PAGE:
Angela and Mario  
Weddink! Weddink! Pig and froggie weddink!

When I am full of the preamble and just the slightest bit wobbly from my wine, we are ushered down to the reception proper.

"There is more food? After the food we've eaten? That, and then more?" I ask no one in particular.

Angela has wisely seated me in a corner, but near the open bar. I make conversation with the woman across from me, who is excited about being a purchasing agent or something of that nature. I don't quite understand this delight - I tell people that they ought to follow their bliss, but it never occurs to me that some people will genuinely like nothing better than to order supplies or practice the dark art of accountancy - but tell her I am a teacher because it is a more convenient version of the truth ("unemployed novelist" leaves such a clichéd taste on the lips). I am fairly certain many would rather have their teeth yanked out than wrangle the children or words I do, so I am not judging. There is much to be envied in a job that isn't seasonal or conditional. Supplies will always need to be ordered.

Jacki and I begin discussing weddings, since the topic is unavoidable. We try to figure out successes from other weddings - a Bertie Botts sampler in the center of each table, ample freedom for the married couple to enjoy themselves, the couple being immediately sequestered on a rock overlooking the ocean to process away from the guests under the guard of the wedding party - for planning our respective future weddings. Neither of us have partner that could propose, at present, but I am essentially a girl when it comes to weddings.

"For funerals, you can have pre-need contracts drawn up," I tell her. "You pay for exactly the funeral you want so, when the time comes, you are certain you get the sending off you wanted. I almost feel like that should be done with weddings, though I wouldn't want to be slotted into the 'groom' role in someone else's pre-need wedding."

"Yeah, that's a problem I see in a lot of weddings. It isn't about the couple at all. It is just a cookie-cutter version of a wedding. Almost anyone could be getting married, it doesn't matter."

I drink my diet soda and look around the hall. "When I was getting married to Emily, the nature of the ceremony kept changing. At one point, it was going to be this potluck with all of our friends and likely few of our family members. But then the guest list kept growing. She would add a branch of her family tree and I would have to respond in kind, you know? Given the stodginess of some of her relations - to say absolutely nothing of mine - the kind of wedding had to shift to a hall and a caterer. It ballooned into this production, which was not us. I saw pictures of her wedding to Tim - because, seriously, I was going to examine them. It seemed lovely. She was so content..." I pour an ice cube into my mouth and bite it. "And my wedding with Melanie... She said she would grab me one day and drag me to a town hall to make our union state sanctioned. But I never could let myself believe it would actually happen. I don't need the production, but I do need something more than the signing of a piece of paper. I don't need all this," I say, motioning around at the empty dance floor and the DJ playing the same music every wedding DJ plays, "but I do need it to be about us. Whoever 'us' ends up being."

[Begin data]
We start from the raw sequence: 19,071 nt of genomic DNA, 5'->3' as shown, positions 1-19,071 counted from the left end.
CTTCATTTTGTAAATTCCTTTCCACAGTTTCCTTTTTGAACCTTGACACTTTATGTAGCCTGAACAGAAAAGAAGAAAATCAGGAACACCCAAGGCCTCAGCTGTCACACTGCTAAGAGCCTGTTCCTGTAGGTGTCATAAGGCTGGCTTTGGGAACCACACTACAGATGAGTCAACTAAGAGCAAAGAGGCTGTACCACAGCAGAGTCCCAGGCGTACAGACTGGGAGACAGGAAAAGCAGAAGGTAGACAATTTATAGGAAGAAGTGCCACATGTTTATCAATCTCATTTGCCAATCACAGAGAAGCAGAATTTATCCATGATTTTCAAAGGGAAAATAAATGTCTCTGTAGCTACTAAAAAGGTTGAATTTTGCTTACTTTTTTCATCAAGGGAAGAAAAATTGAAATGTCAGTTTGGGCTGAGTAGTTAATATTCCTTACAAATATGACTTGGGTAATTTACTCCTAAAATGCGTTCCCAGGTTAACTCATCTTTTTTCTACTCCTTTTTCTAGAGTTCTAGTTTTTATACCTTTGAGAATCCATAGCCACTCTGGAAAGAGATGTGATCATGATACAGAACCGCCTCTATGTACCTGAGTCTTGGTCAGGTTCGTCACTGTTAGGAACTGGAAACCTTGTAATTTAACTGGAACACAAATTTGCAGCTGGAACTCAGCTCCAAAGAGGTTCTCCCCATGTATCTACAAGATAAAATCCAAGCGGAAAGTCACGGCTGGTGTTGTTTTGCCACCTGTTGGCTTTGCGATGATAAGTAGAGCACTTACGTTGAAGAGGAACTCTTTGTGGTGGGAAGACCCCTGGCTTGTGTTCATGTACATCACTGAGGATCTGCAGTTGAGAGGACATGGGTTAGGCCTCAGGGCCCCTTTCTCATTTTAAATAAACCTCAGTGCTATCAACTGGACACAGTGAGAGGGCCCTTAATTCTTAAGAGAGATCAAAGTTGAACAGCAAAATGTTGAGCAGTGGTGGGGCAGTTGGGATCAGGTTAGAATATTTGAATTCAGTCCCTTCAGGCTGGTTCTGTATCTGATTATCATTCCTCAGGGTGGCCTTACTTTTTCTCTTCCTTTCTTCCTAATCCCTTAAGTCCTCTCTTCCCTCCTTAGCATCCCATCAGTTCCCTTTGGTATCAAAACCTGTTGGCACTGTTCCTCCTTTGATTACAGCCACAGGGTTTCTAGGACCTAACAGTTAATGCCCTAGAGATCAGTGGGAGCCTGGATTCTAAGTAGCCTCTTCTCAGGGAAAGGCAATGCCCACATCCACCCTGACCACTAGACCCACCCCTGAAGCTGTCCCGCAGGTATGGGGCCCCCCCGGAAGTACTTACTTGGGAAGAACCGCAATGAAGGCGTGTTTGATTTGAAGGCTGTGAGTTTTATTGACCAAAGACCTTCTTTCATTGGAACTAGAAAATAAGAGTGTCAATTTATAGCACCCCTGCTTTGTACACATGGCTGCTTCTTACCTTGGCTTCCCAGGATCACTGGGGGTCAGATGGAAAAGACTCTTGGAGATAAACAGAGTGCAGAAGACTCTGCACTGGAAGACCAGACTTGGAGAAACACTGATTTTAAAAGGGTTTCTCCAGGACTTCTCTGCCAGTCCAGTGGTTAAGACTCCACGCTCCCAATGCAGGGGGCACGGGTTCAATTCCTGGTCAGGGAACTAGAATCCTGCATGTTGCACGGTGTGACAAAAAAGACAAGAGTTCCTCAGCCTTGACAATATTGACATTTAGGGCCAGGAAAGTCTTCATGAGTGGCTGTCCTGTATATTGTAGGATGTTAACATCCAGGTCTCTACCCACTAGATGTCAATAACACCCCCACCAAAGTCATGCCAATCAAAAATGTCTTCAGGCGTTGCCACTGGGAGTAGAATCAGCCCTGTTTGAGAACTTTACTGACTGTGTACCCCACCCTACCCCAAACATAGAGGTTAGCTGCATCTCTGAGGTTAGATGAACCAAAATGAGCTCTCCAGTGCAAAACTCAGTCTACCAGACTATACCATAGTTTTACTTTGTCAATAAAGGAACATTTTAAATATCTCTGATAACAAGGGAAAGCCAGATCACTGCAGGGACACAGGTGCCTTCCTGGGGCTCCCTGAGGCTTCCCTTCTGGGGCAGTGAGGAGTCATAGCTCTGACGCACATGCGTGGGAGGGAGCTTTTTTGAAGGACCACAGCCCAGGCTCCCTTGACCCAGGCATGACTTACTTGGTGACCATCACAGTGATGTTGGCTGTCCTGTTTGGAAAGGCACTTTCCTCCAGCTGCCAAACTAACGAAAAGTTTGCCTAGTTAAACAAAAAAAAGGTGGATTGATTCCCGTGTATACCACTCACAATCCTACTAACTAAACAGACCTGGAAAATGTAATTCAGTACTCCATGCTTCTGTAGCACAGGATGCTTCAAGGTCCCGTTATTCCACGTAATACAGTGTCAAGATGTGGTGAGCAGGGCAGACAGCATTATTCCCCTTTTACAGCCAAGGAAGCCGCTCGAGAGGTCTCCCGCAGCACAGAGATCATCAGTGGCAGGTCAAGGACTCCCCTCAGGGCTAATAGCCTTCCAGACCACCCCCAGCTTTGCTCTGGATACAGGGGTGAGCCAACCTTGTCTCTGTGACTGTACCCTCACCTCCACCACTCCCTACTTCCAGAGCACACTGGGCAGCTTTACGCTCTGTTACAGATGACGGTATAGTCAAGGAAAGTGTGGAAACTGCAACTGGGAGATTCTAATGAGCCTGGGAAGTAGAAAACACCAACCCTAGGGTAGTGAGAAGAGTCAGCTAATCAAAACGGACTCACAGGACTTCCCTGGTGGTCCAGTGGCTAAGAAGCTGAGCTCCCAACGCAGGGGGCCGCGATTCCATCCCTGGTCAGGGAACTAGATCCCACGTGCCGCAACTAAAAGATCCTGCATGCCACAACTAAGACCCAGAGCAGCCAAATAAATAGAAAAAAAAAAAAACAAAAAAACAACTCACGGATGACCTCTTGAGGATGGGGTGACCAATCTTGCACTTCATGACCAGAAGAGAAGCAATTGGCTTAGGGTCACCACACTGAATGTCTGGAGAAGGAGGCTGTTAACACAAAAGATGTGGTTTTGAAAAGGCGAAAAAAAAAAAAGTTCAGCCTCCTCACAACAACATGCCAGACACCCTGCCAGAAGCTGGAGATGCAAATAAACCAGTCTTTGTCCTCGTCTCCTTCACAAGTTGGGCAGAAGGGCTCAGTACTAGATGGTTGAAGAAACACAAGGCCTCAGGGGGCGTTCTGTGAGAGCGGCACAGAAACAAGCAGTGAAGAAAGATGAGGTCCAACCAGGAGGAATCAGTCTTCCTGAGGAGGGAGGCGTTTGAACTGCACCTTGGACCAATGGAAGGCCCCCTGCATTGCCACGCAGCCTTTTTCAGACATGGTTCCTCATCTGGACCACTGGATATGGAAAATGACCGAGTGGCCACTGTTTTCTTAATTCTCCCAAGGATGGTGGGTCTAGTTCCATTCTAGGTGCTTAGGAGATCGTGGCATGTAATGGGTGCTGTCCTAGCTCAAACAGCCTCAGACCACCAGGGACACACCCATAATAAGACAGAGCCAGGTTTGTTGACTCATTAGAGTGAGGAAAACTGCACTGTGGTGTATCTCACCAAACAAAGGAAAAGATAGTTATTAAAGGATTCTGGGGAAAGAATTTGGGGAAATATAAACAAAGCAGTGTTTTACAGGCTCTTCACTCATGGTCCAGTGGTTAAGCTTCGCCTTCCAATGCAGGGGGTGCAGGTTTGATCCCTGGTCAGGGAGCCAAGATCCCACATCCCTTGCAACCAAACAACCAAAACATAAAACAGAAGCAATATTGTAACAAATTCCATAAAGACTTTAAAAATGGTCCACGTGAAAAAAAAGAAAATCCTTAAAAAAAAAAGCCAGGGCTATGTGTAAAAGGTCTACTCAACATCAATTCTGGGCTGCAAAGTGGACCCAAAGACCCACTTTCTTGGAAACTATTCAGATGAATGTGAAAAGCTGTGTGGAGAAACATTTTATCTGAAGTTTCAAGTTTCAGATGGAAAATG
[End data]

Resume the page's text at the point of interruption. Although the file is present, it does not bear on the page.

I know it is all navel gazing at this juncture. I have yet to kiss someone new, planning out my future wedding is an exercise in seeing how pathetic I can feel. "With Emily," I continue, "I told her that I didn't want to be 'weddinged'. I was with her for over seven years, there are marriages that do not last that long. Being married did not scare me, not by the end. But I couldn't imagine our relationship being defined by this affair that wasn't about us. So many people seem to go into crushing debt for this party, seem to set out on their new life together with more debt than I accrued being a student for six years."

All of this is not to say that I do not like weddings. I like being invited to celebrate love, I like the pageantry of it. Emily once referred to it as a prom in our honor and that was an image that stuck. Angela should feel today as though she were elected prom queen.

Jacki jokingly suggests that, if she persist in being unwed when she hits forty, she and I should shack up. I laugh. Yes, I would like to one day be married, but I want this is happen because I love someone so much that I want them to be my family in a way no one else can. I do not want to be married for the sake of being married. I would rather be single, no matter how many weddings I must go to where I avoid the thrown garter as though it might explode or have to mope that no one will dance to "Thriller" with me.

Soon in Xenology: Parties.

last watched: Six Feet Under
reading: Anansi Boys
listening: Cake

Night of the Fungible Cellar Door | 2011 | Love in the Wings

Thomm Quackenbush is an author and teacher in the Hudson Valley. Double Dragon publishes four novels in his Night's Dream series (We Shadows, Danse Macabre, and Artificial Gods, and Flies to Wanton Boys). He has sold jewelry in Victorian England, confused children as a mad scientist, filed away more books than anyone has ever read, and tried to inspire the learning disabled and gifted. He is capable of crossing one eye, raising one eyebrow, and once accidentally groped a ghost. When not writing, he can be found biking, hiking the Adirondacks, grazing on snacks at art openings, and keeping a straight face when listening to people tell him they are in touch with 164 species of interstellar beings. He likes when you comment.